However, Marketo’s implementation brings this reporting to a new level. Most specifically, Marketo has introduced a star-schema reporting database, which I’m pretty sure no other marketing automation system currently offers. (Market2Lead had something similar but is no longer sold.) This is important because the structure of an operational marketing database, which most B2B marketing automation systems also use for reporting, makes it hard or impossible to do the necessary time-based analysis.

Other components are similarly sophisticated. These include graphical models that track movement of leads through the stages, detailed analytics with specialized measures such as conversion rates and speeds, statistical projections based on current inventory and historical flow rates, and executive dashboards. The models capture more than a simple linear pipeline: they support skipping and backwards flows among stages, splits within flows for different lead types, complex stage definitions, and transitional stages where leads are processed and reassigned.

Marketo is also tackling the difficult issue of allocating revenue to multiple individuals and marketing touches. Its methods are not particularly advanced: credit can be spread evenly or based on marketing-assigned weights. But no one else has found a much better solution, particularly at the low volumes of most B2B marketing programs.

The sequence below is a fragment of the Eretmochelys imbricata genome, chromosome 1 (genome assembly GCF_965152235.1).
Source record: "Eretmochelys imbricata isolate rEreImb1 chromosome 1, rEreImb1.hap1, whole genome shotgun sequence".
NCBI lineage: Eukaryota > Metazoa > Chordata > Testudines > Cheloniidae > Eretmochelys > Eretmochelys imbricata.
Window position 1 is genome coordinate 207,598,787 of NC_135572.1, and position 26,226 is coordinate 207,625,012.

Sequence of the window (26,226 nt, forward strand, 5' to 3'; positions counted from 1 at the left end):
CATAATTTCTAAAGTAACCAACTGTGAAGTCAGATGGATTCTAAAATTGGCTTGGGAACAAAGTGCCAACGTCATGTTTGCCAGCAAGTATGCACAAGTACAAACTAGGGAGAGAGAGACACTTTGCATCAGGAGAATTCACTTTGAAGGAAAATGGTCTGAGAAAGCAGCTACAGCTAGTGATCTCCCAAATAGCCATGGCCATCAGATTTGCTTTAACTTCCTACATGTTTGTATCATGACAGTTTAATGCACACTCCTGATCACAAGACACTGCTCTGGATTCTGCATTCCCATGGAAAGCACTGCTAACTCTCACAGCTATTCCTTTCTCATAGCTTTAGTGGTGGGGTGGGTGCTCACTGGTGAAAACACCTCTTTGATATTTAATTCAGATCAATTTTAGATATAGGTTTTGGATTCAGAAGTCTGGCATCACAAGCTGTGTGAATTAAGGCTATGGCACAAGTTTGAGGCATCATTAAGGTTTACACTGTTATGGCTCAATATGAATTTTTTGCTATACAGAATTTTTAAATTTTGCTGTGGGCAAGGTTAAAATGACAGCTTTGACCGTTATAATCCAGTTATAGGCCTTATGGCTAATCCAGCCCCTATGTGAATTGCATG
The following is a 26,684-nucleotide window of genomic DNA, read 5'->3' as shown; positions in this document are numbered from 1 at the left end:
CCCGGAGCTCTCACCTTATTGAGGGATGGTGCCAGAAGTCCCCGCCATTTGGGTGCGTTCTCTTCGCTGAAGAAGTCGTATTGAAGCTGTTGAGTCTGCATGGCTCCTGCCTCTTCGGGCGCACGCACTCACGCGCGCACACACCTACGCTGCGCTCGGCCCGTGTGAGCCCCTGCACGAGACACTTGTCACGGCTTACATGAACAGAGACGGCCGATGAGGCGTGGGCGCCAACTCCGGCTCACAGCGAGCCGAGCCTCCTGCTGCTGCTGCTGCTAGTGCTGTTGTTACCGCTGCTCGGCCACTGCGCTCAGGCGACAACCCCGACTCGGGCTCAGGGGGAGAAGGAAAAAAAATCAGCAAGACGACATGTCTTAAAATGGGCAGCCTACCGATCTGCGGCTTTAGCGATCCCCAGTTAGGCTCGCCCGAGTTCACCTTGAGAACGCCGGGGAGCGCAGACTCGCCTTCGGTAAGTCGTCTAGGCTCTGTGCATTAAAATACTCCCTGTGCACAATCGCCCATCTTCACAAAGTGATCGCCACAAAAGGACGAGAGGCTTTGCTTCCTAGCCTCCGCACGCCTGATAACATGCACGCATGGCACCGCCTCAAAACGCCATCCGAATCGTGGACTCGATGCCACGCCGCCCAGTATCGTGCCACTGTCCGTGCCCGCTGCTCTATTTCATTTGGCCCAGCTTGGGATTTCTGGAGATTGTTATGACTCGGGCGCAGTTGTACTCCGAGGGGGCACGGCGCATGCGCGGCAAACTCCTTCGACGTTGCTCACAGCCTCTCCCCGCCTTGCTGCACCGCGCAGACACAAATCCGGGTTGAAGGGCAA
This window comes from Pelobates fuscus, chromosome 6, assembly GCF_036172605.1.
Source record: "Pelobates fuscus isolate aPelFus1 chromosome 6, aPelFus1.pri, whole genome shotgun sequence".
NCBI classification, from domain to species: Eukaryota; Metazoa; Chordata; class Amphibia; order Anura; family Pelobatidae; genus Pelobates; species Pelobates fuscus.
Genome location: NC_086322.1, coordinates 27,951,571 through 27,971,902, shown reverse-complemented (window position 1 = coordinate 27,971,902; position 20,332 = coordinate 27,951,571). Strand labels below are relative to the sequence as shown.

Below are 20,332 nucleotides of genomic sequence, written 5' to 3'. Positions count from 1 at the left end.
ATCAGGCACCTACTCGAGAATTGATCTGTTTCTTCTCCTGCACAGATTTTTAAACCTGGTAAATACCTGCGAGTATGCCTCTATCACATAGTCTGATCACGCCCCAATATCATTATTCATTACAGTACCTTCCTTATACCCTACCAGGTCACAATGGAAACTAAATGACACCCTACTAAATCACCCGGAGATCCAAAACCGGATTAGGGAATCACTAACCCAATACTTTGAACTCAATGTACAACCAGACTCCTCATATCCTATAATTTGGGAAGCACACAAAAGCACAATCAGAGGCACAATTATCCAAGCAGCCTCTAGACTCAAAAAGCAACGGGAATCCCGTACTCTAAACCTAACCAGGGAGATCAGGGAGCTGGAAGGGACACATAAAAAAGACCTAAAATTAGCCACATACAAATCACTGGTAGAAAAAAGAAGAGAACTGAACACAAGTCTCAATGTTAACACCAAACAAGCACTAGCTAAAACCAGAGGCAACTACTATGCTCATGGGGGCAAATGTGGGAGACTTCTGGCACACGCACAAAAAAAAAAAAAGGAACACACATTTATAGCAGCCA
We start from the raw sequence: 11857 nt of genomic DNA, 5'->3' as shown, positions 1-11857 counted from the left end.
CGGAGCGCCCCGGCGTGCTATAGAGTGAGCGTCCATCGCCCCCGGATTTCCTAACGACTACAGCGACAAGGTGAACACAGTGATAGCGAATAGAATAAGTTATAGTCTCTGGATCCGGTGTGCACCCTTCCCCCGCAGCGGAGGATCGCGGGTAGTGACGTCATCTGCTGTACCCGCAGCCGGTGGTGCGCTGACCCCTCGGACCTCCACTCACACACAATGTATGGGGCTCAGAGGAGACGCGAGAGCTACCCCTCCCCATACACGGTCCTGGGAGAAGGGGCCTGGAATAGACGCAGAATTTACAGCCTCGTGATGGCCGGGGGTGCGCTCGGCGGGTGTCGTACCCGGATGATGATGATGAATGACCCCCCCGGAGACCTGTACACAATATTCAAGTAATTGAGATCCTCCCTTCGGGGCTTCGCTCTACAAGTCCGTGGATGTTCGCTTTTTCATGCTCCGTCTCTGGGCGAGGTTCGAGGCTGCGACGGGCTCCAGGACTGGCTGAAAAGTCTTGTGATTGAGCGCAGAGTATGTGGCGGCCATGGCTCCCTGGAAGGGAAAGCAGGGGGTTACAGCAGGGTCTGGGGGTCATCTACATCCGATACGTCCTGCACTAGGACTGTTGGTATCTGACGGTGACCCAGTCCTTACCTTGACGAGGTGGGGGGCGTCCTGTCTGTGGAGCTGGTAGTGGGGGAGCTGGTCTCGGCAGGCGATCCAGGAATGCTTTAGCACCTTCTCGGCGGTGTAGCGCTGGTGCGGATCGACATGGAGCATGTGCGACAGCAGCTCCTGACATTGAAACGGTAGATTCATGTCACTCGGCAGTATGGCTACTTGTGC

My only real complaint is that you can’t actually buy it all today. Marketo is releasing Revenue Cycle Analytics in stages. The database itself was available for the May announcement and the modeling engine was released in July. Initial analytics are set for delivery this month (August), with the really cool projections and dashboards out during the first half of next year. This delay could prove costly, since funnel-based marketing measurement is a hot topic and other vendors could well build or partner to deploy something similar in the interim.

Pricing of Revenue Cycle Analytics starts at $1,500 per month and grows with database size. Incidentally, I don’t think they’ve published that figure anywhere before, so there’s a bit of news in this post after all. Huzzah.

Republished with author's permission from original post.